Fuel economy is just OK at an estimated 22/30/25 mpg city/highway/combined with front-wheel drive. I’m not convinced the performance gains are worth the 2.0-liter’s $1,195 price premium. Base S models are equipped with a 168-hp, 2.5-liter four-cylinder rated 22/31/25 mpg; though it’s slower and cruder, fuel economy is a smidge better. Midlevel SE trims get a standard 173-hp, turbocharged 1.6-liter engine rated 23/32/26 mpg. To boot, competitors offer better economy from their standard engines: The 2016 Honda CR-V is rated 26/33/29, the Mazda CX-5’s base engine is 26/35/29 and the Toyota RAV4 is estimated to get 23/30/26 mpg.
The Escape with the 2.0-liter engine is pleasant to drive, with surprising pep, direct steering, confident handling and great bump absorption, but the CX-5 is much more fun, with an agility unmatched in the class. The Escape trumps the others in quietness, however, with better road isolation than all three competitors.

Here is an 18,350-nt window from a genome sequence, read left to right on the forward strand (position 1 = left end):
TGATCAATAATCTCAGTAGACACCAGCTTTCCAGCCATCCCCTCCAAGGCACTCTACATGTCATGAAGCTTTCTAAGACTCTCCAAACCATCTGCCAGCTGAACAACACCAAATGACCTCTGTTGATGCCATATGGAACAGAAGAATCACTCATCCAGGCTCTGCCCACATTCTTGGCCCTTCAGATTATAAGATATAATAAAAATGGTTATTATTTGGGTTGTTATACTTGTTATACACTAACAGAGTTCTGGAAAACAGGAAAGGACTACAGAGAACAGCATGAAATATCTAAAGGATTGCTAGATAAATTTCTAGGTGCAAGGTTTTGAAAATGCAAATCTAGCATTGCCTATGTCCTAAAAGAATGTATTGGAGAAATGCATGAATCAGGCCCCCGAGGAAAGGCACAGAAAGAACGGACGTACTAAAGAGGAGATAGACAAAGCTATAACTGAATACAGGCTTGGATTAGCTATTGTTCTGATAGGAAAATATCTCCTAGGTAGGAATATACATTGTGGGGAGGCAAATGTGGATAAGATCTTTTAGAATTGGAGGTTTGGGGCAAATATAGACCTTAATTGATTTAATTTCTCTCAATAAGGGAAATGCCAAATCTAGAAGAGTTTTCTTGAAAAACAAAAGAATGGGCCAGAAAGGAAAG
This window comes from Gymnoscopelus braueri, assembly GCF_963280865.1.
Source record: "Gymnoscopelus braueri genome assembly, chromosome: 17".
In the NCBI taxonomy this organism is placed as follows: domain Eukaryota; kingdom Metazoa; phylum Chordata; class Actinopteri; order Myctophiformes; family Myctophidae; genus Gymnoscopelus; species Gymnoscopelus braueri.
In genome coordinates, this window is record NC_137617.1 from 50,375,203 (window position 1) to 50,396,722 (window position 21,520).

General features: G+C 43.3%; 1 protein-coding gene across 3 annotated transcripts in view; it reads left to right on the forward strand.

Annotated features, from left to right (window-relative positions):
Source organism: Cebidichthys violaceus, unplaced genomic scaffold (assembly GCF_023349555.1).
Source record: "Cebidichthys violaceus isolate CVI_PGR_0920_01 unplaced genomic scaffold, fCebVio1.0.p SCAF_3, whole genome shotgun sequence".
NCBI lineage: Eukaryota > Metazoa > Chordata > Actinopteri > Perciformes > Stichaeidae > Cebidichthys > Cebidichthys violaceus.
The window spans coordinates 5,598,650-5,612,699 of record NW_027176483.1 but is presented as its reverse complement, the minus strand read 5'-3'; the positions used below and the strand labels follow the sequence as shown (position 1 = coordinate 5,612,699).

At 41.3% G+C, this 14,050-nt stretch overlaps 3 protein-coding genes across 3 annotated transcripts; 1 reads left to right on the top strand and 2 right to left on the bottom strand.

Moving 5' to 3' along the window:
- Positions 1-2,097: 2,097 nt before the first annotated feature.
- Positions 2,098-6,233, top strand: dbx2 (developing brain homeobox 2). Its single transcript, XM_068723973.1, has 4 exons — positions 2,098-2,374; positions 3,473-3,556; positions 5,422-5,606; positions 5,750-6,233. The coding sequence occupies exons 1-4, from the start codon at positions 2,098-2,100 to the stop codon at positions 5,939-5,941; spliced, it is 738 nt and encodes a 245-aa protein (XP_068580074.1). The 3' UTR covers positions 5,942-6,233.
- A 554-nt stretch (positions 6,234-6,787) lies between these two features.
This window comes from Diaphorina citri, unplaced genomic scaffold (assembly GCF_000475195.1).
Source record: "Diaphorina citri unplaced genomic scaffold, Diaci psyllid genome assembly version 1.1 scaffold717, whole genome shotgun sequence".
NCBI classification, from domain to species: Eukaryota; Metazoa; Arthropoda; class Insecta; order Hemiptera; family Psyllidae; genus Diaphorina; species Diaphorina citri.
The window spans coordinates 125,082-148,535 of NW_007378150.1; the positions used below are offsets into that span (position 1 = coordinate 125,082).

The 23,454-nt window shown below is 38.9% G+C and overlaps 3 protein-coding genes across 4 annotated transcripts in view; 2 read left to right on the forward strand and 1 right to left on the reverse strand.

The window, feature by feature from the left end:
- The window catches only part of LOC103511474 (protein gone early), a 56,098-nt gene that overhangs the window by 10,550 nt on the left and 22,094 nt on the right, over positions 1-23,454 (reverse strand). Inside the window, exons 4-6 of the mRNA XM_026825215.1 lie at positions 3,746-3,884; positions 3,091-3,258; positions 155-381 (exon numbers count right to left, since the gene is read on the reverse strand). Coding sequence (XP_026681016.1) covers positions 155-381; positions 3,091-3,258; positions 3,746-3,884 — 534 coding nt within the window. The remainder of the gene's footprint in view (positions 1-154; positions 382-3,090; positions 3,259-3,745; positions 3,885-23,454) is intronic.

The midlevel SE’s cabin is a snore in both materials and design. The armrests are sufficiently padded, but the rest of the interior is trimmed in hard plastic and shiny fake metal. Some rickety, flimsy-feeling pieces — like plastic bits around the front seat’s overhead map lights and sunglasses holder — convey cheapness.
The leather-trimmed seats and their patterned cloth inserts add some life to an otherwise forgettable cabin. In front, they’re snugly bolstered for a comfy, cozy fit. In back, they’re less supportive but not uncomfortable.
The backseat reclines but doesn’t slide, and space back there is less than generous. The Escape offers only 36.8 inches of rear legroom, well shy of the CX-5 (39.3), CR-V (38.3) and RAV4 (37.2). It’s competitive when it comes to rear headroom, matching the CX-5 and offering a smidge more than the CR-V and RAV4.